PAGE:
Summary: GREAT! Having gone through what feels like every workbook known to man - or at least Borders, I feel like I can finally stop my quest for the perfect workbook. The book's colors are vibrant, the pictures contemporary, and the content interesting.
Topics are color coded and separated by subject: phonics, reading, social studies, science, sequencing, measurements, math. I am really impressed with the mix of different subjects, especially the science, which is often overlooked in workbooks. The topics are age-appropriate, for instance coloring the land masses and oceans of the earth, reading a short passage on the sun and answering questions (e.g. Is the sun a planet or a star?).
There is a wide mix of ability levels within each subject, except maybe reading. The phonics starts very simply (shows pictures and the name, missing the first letter, and a list of a few letters d,f,g and the child writes in the letter it starts with). It then builds up including recognition of ch, sh, th words. I felt the reading section started at a bit higher level than the other sections ("This is a dragon.") already assuming your child has mastered sight words and sounding out. So, struggling readers may want to move back a workbook level (or better yet, get both).
The math section is really, really great. It moves from writing numbers to addition and subtraction, carefully showing the different forms that problems are written in (e.g. both horizontal and vertical). First the picture may look something like this *** + ** = ***** and your child would write 3 + 2 = 5. A few pages of practice and the next section would look like *** + ** = ________, so it is building on task sequencing skills and stepping the child into learning how to decode and solve the problem. Kudos here. The pictures are cute and engaging. Within the measurement section, my daughter especially loved measuring monsters using a ruler (included on the page) - again, nice skill building.
This book is amazingly full of a diverse number of activities. At the current price, it is a steal. The quality of the materials is better than a lot that comes home.
Cons: The font used is not consistent - in some parts of the book, the a's and g's are those fancy curly-q things that no one actually uses when writing (see the a here). This is difficult for a beginning writer who is trying to write a difficult word (e.g. a picture of a girl eating ice cream - a fill in sentence: "The girl is eating ______." with a word bank: cookies, gum, ice cream). For a child copying the words for the spelling, it would be better for the letters to be consistent throughout the book and in the form with which we want them to write.
The stickers are really not that fabulous - they consist of only a few designs repeated several times (stars, letters, cat, dog). They seem like an afterthought, so I don't mind, but be warned.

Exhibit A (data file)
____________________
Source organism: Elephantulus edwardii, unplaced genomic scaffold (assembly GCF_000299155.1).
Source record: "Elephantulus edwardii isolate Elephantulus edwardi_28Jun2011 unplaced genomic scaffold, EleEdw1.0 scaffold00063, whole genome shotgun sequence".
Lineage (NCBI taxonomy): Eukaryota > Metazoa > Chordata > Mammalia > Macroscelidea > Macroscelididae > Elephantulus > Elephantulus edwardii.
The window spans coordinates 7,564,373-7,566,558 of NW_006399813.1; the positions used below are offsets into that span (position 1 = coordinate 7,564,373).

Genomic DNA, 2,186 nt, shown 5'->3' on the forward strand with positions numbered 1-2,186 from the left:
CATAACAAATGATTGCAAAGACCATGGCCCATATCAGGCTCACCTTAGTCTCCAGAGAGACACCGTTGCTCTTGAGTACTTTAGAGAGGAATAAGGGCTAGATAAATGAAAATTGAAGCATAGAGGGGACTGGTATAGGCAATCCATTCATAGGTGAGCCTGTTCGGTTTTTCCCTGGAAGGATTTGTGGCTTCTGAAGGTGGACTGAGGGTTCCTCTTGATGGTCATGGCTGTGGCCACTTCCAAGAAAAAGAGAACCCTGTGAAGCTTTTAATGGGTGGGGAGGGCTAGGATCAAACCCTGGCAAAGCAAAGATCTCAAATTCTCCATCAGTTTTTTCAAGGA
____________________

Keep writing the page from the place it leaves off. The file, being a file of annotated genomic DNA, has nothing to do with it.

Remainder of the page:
Some of the sections were a bit brief. There was little to do with each measurement section, so she burned through it in two sittings. But, she's prolific and begs to do her "work".
Placement: This is tricky. The material does move from easier to harder, except what I noted about reading, so I would be a little optimistic with your selection so that the material increases with your child and doesn't become too easy. I would pick the level true to your child's highest LEVEL rather than the grade they're in - not too easy, not too hard. A struggling 1st grade reader may need a K book, which will do more for them in terms of content mastery than this book, which assumes they've got it. Our older child has a learning disability, so I'm speaking from experience here - push too hard and too high of a level and they will become unmotivated and will just give up. I like this book because it builds on task sequencing, which I wish we had for our son; however picking the right level is critical. Not too hard! This should be fun and something they can succeed at so they want to do it!
If you are thinking about this book, here's what my thoughts were when picking this level: My 4 y.o. "preschooler" knows a good number of her sight words, all the letters, the names of the oceans and continents. So, I selected the 1st grade book. She is working in it without frustration, and that is the key. She seeks the book out and completes about 5-7 pages in a sitting. Do expect to sit with your child and work with them on some activities, but it should be without frustration. The reading in this book is not a perfect fit for us. She has trouble with sounding out words, and I don't want her to work beyond her comfort level, hence, I will be purchasing the K book as well. There was a lot of reading and writing in the reading section, and it required a child knew all 100 sight words from K, plus could sound out new words, and could form a complete sentence from information they read. Ultimately, I feel this book is absolutely consistent with the breadth of the 1st grade curricula, so should be appropriate for an average just finished K or just starting 1st child.
Edit: I forgot to add that the answers are included in the back and that the pictures are all easy to identify. We have some alphabet flash cards that ask you to identify all things that start with "Q" - and then proceeds to show a picture of a quail - you won't find anything that ambiguous in this book.